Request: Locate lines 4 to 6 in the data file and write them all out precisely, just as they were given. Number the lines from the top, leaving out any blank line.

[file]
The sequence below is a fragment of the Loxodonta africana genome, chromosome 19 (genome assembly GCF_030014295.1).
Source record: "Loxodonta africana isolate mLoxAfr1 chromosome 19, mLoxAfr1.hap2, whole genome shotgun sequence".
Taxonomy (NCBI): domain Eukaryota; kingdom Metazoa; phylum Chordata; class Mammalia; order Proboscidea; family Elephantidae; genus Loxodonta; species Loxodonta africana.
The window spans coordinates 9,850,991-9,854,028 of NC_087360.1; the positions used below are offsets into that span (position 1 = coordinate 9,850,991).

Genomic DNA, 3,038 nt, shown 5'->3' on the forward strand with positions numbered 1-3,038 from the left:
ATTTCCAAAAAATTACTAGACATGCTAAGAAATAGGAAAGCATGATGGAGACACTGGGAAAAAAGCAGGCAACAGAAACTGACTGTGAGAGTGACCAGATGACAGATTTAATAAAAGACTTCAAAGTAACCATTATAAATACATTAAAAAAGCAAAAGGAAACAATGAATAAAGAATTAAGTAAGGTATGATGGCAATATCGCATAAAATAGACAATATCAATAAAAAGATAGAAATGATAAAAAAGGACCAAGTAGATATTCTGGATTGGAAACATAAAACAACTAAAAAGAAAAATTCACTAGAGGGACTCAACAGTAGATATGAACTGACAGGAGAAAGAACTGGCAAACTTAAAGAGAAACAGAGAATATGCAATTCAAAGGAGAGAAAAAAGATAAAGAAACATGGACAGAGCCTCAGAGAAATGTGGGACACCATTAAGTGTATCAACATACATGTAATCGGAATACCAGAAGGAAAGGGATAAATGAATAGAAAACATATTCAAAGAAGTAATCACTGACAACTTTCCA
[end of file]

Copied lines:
The window spans coordinates 9,850,991-9,854,028 of NC_087360.1; the positions used below are offsets into that span (position 1 = coordinate 9,850,991).

Genomic DNA, 3,038 nt, shown 5'->3' on the forward strand with positions numbered 1-3,038 from the left:
ATTTCCAAAAAATTACTAGACATGCTAAGAAATAGGAAAGCATGATGGAGACACTGGGAAAAAAGCAGGCAACAGAAACTGACTGTGAGAGTGACCAGATGACAGATTTAATAAAAGACTTCAAAGTAACCATTATAAATACATTAAAAAAGCAAAAGGAAACAATGAATAAAGAATTAAGTAAGGTATGATGGCAATATCGCATAAAATAGACAATATCAATAAAAAGATAGAAATGATAAAAAAGGACCAAGTAGATATTCTGGATTGGAAACATAAAACAACTAAAAAGAAAAATTCACTAGAGGGACTCAACAGTAGATATGAACTGACAGGAGAAAGAACTGGCAAACTTAAAGAGAAACAGAGAATATGCAATTCAAAGGAGAGAAAAAAGATAAAGAAACATGGACAGAGCCTCAGAGAAATGTGGGACACCATTAAGTGTATCAACATACATGTAATCGGAATACCAGAAGGAAAGGGATAAATGAATAGAAAACATATTCAAAGAAGTAATCACTGACAACTTTCCA